“We bought a house with part of the old tunnel on the title. We didn't know what to do with it and for several years it was just a big shed. We had no idea what to do with this massive hole in the ground."

Dean Smith Profile

Hidden below the slopes of Mount Rumney on Hobart’s Eastern Shore lie the bones of the Bellerive-Sorell train line, built in 1891 and vacated after just 34 years of service.

Since closing in 1926, the line — known colloquially as the ‘Idiotic Railway’ due to the slower-than-walking speed of the journey — has been mostly dismantled, leaving a few walking tracks and a 165-metre tunnel as the only remnants of its history.

In the century that followed, Tasmanians made every effort to repurpose the heritage-listed tunnel. The Defence Department used it to store records during World War II. The University of Tasmania used it for cosmic ray research in the 1960s, and a Hungarian man named Pasztor attempted to open a themed restaurant there in the ‘70s. It was even briefly owned by Sullivan's Cove's Patrick Maguire, who had grand plans to turn the dark, humid tunnel into a distillery. Despite captivating these budding entrepreneurs, the tunnel stayed unused for years; deemed too cold, too awkwardly shaped, too unsuitable for most ventures.

Yet the story of Tasmania is often about clever people transforming the cold, the awkward, the unsuitable.

In 2000, Dean Smith and his family bought a house in Mount Rumney. In true Tasmanian form, a familial connection with the neighbours put the property on their radar and they quickly fell in love with the house and surrounding land — just big enough for a small hobby farm. 90 metres of the tunnel was included in the title but the Smith family had no real use for it, so for years it acted as a glorified storage space.

Until, one Sunday afternoon, there was a knock at the door.

“We had no idea what to do with this massive hole in the ground,” says Dean. “Then we had a visit from an old guy that just so happened to be the original farm manager at Huon Valley Mushrooms. He asked to have a look at the tunnel, as he thought it would be a good place to grow.”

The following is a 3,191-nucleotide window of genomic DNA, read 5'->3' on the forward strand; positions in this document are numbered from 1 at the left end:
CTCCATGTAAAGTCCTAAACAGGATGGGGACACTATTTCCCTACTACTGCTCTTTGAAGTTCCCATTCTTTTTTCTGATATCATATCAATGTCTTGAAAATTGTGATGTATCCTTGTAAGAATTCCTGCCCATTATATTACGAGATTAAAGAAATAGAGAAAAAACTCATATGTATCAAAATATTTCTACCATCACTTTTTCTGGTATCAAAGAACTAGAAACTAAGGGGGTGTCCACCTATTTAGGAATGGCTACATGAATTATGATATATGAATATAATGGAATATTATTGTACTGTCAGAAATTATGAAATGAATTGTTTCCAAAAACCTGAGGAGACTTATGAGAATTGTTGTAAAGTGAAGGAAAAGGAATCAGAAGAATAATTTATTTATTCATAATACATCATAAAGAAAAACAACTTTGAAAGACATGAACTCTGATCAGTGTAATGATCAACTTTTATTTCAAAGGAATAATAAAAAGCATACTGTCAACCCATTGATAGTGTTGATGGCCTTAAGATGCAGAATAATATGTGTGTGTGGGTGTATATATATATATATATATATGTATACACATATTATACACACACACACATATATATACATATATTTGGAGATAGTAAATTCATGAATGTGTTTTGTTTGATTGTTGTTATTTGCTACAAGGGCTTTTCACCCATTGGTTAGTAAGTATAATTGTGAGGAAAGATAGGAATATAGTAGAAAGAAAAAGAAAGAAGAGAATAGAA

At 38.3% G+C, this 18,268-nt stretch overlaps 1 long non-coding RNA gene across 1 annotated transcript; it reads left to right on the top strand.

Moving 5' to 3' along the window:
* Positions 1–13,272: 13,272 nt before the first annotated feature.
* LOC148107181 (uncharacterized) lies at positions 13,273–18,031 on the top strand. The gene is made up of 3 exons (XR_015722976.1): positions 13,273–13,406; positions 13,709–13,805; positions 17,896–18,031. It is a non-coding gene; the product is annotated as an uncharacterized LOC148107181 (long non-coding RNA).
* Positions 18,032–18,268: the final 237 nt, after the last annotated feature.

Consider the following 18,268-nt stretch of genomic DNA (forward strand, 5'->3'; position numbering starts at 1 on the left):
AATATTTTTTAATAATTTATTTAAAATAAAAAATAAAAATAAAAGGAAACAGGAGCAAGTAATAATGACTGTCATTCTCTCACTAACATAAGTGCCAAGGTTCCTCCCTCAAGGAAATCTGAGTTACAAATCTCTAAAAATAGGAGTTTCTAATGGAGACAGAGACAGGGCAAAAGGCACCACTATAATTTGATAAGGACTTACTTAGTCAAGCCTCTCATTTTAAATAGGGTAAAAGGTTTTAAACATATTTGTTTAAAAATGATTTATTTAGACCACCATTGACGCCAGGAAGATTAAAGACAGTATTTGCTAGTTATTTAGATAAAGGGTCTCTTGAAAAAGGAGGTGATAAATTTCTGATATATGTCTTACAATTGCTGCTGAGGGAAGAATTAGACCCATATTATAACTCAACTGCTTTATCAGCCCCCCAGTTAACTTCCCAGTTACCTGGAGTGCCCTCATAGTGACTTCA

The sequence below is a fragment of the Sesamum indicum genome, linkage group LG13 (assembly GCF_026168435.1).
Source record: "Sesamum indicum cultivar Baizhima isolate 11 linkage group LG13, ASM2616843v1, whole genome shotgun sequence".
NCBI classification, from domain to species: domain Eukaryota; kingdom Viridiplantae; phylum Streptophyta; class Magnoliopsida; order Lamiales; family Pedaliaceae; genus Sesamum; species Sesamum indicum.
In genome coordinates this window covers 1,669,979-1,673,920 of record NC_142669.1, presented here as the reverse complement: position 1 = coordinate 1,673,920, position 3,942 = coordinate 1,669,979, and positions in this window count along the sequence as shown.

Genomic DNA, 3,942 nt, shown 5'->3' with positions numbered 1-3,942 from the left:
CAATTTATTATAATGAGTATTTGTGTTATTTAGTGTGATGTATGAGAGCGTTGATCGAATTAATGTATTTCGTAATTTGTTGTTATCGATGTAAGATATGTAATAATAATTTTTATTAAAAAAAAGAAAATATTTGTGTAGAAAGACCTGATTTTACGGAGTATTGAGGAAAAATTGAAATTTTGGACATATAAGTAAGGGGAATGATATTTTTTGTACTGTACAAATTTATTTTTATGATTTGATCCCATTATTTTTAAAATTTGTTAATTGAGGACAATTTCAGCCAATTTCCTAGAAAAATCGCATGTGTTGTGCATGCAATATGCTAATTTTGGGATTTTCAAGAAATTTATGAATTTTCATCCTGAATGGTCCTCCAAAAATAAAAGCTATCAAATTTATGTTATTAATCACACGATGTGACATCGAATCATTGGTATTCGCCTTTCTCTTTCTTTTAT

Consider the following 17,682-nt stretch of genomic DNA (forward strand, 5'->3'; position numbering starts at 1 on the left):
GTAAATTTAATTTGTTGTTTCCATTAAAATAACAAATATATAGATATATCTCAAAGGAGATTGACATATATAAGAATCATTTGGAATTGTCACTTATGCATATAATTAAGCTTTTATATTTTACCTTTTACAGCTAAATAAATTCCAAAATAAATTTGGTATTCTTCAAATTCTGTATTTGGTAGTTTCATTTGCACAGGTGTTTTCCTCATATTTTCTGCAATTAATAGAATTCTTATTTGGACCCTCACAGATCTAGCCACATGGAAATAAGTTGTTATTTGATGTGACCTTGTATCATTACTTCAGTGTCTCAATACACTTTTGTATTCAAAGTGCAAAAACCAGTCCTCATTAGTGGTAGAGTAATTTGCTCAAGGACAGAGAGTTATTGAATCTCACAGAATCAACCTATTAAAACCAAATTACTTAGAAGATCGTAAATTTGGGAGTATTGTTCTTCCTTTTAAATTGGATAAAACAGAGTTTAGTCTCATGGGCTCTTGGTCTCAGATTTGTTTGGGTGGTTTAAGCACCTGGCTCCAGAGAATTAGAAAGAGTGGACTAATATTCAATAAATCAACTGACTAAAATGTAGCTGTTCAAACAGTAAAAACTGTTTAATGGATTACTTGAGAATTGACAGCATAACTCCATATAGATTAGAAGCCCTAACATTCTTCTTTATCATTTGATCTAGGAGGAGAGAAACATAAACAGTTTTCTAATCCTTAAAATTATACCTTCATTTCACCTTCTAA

Dean Smith Tunnel

Years earlier Dean had worked as a qualified electrician, but a workplace injury saw him walking with a cane by age 35. Inspired by the potential of the tunnel, he threw himself into learning everything he could about growing mushrooms. He began doing work experience at Huon Valley Mushrooms. He experimented. He discovered the tunnel was the perfect place to grow cold strain mushrooms due to its consistent temperatures of 13-14 degrees and naturally high humidity, but there was still a lot of work to be done to produce the quality Dean wanted.

“The biggest obstacle has been getting consistent growth and yield numbers,” he says. “I started off growing in coffee waste but was having major contamination issues in the grounds. I switched to straw bags which was better, but production is limited to what types of mushrooms you can grow. At the moment I’m using sawdust logs; they’re not cheap, but it is really the only way to make a successful growing operation.”

Dean grows three varieties of mushroom in his tunnel, and supplies local Hobart restaurants with his shiitake, lion’s mane, and oyster mushrooms. He has grand plans to increase production and introduce an agritourism venture that offers visitors a unique experience. After years of best-laid plans and short-lived adventures, the tunnel has finally found its purpose—a resourceful one that suits its natural conditions.

“I have done some tours for local schools and photography clubs, and I tend to say yes to any groups who want to come and have a look. I’ve also sold logs to schools for their science projects, so students can study how the mushrooms grow.

“The tunnel has a wonderful history. Being able to share that with people in a unique experience is fantastic.”

Dean Smith

We worked with southern Tasmanian photographer Samuel Shelley for this Tasmanian story.